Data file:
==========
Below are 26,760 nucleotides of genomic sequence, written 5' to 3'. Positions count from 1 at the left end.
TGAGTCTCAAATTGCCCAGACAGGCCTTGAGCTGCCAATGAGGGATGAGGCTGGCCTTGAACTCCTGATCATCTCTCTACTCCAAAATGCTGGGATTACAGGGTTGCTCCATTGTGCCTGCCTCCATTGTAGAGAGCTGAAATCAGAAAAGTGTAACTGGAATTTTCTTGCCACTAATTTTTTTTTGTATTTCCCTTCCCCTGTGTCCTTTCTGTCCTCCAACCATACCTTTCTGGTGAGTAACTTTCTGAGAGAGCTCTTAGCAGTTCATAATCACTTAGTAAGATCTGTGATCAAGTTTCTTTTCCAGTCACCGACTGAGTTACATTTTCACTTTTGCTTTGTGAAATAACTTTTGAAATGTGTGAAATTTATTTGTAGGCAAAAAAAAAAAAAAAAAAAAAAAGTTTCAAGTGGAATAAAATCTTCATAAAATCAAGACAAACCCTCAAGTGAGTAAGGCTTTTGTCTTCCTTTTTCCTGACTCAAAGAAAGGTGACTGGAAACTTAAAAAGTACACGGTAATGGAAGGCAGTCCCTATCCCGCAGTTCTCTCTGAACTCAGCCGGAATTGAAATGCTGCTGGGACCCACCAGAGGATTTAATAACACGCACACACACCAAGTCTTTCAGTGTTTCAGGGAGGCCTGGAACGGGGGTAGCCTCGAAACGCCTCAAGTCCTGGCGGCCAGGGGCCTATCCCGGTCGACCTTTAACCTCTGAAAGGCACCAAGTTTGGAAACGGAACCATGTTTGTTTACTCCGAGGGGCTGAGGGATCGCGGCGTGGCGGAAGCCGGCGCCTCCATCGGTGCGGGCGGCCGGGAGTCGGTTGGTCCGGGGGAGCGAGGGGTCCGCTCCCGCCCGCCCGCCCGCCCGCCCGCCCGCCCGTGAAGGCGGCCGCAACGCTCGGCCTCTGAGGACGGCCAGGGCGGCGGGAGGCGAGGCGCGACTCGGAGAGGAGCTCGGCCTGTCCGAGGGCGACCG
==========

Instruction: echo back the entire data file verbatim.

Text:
Below are 26,760 nucleotides of genomic sequence, written 5' to 3'. Positions count from 1 at the left end.
TGAGTCTCAAATTGCCCAGACAGGCCTTGAGCTGCCAATGAGGGATGAGGCTGGCCTTGAACTCCTGATCATCTCTCTACTCCAAAATGCTGGGATTACAGGGTTGCTCCATTGTGCCTGCCTCCATTGTAGAGAGCTGAAATCAGAAAAGTGTAACTGGAATTTTCTTGCCACTAATTTTTTTTTGTATTTCCCTTCCCCTGTGTCCTTTCTGTCCTCCAACCATACCTTTCTGGTGAGTAACTTTCTGAGAGAGCTCTTAGCAGTTCATAATCACTTAGTAAGATCTGTGATCAAGTTTCTTTTCCAGTCACCGACTGAGTTACATTTTCACTTTTGCTTTGTGAAATAACTTTTGAAATGTGTGAAATTTATTTGTAGGCAAAAAAAAAAAAAAAAAAAAAAAGTTTCAAGTGGAATAAAATCTTCATAAAATCAAGACAAACCCTCAAGTGAGTAAGGCTTTTGTCTTCCTTTTTCCTGACTCAAAGAAAGGTGACTGGAAACTTAAAAAGTACACGGTAATGGAAGGCAGTCCCTATCCCGCAGTTCTCTCTGAACTCAGCCGGAATTGAAATGCTGCTGGGACCCACCAGAGGATTTAATAACACGCACACACACCAAGTCTTTCAGTGTTTCAGGGAGGCCTGGAACGGGGGTAGCCTCGAAACGCCTCAAGTCCTGGCGGCCAGGGGCCTATCCCGGTCGACCTTTAACCTCTGAAAGGCACCAAGTTTGGAAACGGAACCATGTTTGTTTACTCCGAGGGGCTGAGGGATCGCGGCGTGGCGGAAGCCGGCGCCTCCATCGGTGCGGGCGGCCGGGAGTCGGTTGGTCCGGGGGAGCGAGGGGTCCGCTCCCGCCCGCCCGCCCGCCCGCCCGCCCGCCCGTGAAGGCGGCCGCAACGCTCGGCCTCTGAGGACGGCCAGGGCGGCGGGAGGCGAGGCGCGACTCGGAGAGGAGCTCGGCCTGTCCGAGGGCGACCG